Vukovar twenty-two years ago was a battle against the odds to protect Croatia’s sovereignty and territorial integrity.  Today, it is once again a battleground.  Veteran defenders of Vukovar are rallying to defend their city and their country from a back-door attack.  Cyrillic is not the issue.  Even the ruling Social Democratic Party’s Vice-President, Milanka Opacic, recognised this, suggesting that un-apprehended war criminals roaming around in full sight of their victims is the real “problem”.

So what’s the big deal with Cyrillic signs?  If it’s not the real problem, why not just let it pass?  Why not make it a gesture of reconciliation?  The answer is that gestures of peace and friendship are signs of weakness to those who wish to dominate.  Putting up signs in Cyrillic is, symbolically, like handing the keys of Vukovar to the Serb leader Vojislav Stanimirovic.  To do so sends a message that there’s nothing wrong with a minority that segregates its children from the rest of society, feeds them lies about the society in which they live, and denies their parents’ part in aiding and abetting warmongers.  It sends a message that harbouring war criminals whose victims are still being dug up is perfectly fine.

The bottom line is that if Vukovar’s Serbs were to denounce what happened during the war, teach about it in their schools (or attend the Croatian ones), and help find the bodies of those still missing, Cyrillic signs might not be an issue.  If the Vukovar Serbs had a good and just leader, instead of a suspected war criminal who was in charge of the city as part of the occupying regime, he would declare the Serb community’s support for the Croatian defenders and plead with the government to allow an exemption, suggesting that if there is going to be Cyrillic in Vukovar the very first Cyrillic writing should be on a Serb memorial to honour those who fell in battle defending Vukovar in 1991.  He would extol the Serbs who fought to defend Vukovar, heroes to be emulated and role models for Serb youth, and disavow his community’s former links with the push for a Greater Serbia.  That would indeed be a gesture of reconciliation that might just heal some wounds and lead the way to lasting friendship and voluntary bilingualism.  Alas, I doubt I will see that in my lifetime.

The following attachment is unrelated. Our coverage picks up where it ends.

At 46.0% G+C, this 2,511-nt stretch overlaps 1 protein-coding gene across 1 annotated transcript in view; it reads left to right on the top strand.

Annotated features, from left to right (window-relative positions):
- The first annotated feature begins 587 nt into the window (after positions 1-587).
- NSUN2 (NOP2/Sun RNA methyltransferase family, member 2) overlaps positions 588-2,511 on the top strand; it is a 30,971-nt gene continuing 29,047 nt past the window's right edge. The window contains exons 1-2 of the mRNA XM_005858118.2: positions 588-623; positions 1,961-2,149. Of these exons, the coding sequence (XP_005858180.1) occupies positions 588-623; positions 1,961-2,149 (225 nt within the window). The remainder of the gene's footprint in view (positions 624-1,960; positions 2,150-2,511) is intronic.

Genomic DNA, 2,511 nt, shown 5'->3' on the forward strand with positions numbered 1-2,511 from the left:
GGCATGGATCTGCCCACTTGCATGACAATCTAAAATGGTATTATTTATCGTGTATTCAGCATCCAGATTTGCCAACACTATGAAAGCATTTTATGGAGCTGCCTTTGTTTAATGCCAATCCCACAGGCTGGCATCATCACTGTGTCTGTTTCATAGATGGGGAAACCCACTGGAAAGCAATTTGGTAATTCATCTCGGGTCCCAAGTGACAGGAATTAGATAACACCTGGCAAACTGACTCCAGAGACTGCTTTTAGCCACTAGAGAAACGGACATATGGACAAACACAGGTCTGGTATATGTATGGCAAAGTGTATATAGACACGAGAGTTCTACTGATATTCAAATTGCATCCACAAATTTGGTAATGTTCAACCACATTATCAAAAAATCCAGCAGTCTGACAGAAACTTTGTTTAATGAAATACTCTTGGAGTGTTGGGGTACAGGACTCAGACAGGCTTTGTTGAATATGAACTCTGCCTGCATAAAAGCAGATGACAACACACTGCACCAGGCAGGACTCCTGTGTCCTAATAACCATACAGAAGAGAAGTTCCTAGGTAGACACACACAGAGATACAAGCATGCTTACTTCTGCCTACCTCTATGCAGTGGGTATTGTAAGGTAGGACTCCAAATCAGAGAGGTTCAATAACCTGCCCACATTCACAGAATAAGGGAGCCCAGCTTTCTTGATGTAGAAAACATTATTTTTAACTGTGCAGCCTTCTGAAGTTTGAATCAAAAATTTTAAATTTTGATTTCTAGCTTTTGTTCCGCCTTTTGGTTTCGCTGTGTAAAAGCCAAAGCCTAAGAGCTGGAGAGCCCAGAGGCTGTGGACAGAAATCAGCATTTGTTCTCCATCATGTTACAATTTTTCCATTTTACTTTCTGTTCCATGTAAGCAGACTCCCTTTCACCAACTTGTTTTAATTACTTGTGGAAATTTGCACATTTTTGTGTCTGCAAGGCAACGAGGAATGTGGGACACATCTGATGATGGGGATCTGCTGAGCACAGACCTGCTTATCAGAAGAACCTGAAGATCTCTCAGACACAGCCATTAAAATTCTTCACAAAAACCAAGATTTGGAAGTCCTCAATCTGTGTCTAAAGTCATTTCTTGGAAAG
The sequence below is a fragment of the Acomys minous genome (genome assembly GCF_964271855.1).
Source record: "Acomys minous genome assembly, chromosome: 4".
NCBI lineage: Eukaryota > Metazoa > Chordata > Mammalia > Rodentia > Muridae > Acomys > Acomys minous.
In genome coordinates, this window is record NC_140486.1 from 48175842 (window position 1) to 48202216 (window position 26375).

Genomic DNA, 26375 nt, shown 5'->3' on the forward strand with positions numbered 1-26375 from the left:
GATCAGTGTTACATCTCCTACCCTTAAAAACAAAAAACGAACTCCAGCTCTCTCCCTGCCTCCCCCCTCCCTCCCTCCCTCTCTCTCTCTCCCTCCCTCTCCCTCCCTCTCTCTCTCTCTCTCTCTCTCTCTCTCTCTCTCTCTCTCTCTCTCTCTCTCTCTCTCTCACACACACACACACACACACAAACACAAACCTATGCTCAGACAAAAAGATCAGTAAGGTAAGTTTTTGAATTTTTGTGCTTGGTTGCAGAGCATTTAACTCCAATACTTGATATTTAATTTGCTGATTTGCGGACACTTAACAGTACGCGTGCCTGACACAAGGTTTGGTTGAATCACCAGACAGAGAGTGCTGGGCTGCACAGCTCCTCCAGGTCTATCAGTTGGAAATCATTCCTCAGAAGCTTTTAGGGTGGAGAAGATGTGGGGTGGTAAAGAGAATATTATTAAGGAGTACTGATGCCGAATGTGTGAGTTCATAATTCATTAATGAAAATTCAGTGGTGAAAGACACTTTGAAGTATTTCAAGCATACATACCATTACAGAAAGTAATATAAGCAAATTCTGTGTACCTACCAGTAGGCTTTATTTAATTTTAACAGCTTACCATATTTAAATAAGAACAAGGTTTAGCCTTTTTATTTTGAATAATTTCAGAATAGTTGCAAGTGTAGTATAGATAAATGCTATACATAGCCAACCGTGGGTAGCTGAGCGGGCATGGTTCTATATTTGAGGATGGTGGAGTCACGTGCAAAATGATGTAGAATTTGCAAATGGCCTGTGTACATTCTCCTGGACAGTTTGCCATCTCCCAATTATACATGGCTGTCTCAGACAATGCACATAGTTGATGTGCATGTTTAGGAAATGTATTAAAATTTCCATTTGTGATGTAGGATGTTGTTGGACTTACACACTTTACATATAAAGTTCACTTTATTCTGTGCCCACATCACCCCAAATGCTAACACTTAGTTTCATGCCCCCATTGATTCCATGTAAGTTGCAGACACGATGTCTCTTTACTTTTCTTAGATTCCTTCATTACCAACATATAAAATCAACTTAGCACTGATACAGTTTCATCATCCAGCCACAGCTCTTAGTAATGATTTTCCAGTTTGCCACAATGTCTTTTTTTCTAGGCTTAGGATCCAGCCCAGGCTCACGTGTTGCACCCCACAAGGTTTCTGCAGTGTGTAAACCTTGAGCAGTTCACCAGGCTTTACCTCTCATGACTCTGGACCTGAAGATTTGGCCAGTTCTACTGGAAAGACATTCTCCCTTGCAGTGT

Vukovar is a warning to us all.  It isn’t the only place that Serbs are entrenching a culture of denial and separatism.  Having won half of Bosnia with a policy of genocide, Serbs in Bosnia as well as Croatia are waging a continual propaganda war, using the weakness of the West to consolidate their gains with the façade of legitimacy.  Ever since Croatia changed the course of the war in 1995 and shamed the world into action over Bosnia, the Serbs have spun the story that they are victims too, that everyone was guilty in the conflict.  And where everyone is guilty no one is.  This is the conclusion being pushed in Vukovar.  We are supposed to trot out the old “they’re all barbarians” chestnut that’s been going around ever since there was a notion of ‘the Balkans’ and assume that only European ‘tolerance’ can solve the problem.  However, when tolerance translates into moral equivalence, tolerance means harbouring traitors and penalising victims.

When is the world going to wake up to what the citizens of Vukovar have known for almost two decades?  The war isn’t really over.  The victims – the survivors – are doing their part and telling the truth, but the perpetrators are still at large and conning us with their lies.

If there is ever to be a lasting peace, the whole truth must be told, and not just in Croatian by the Croats.  The true story of Vukovar must also be told in Serbian by Serbs.  That is the Cyrillic writing that Croatia needs.  And that is the Cyrillic the Serbs of Vukovar need.


(Article at Descrier)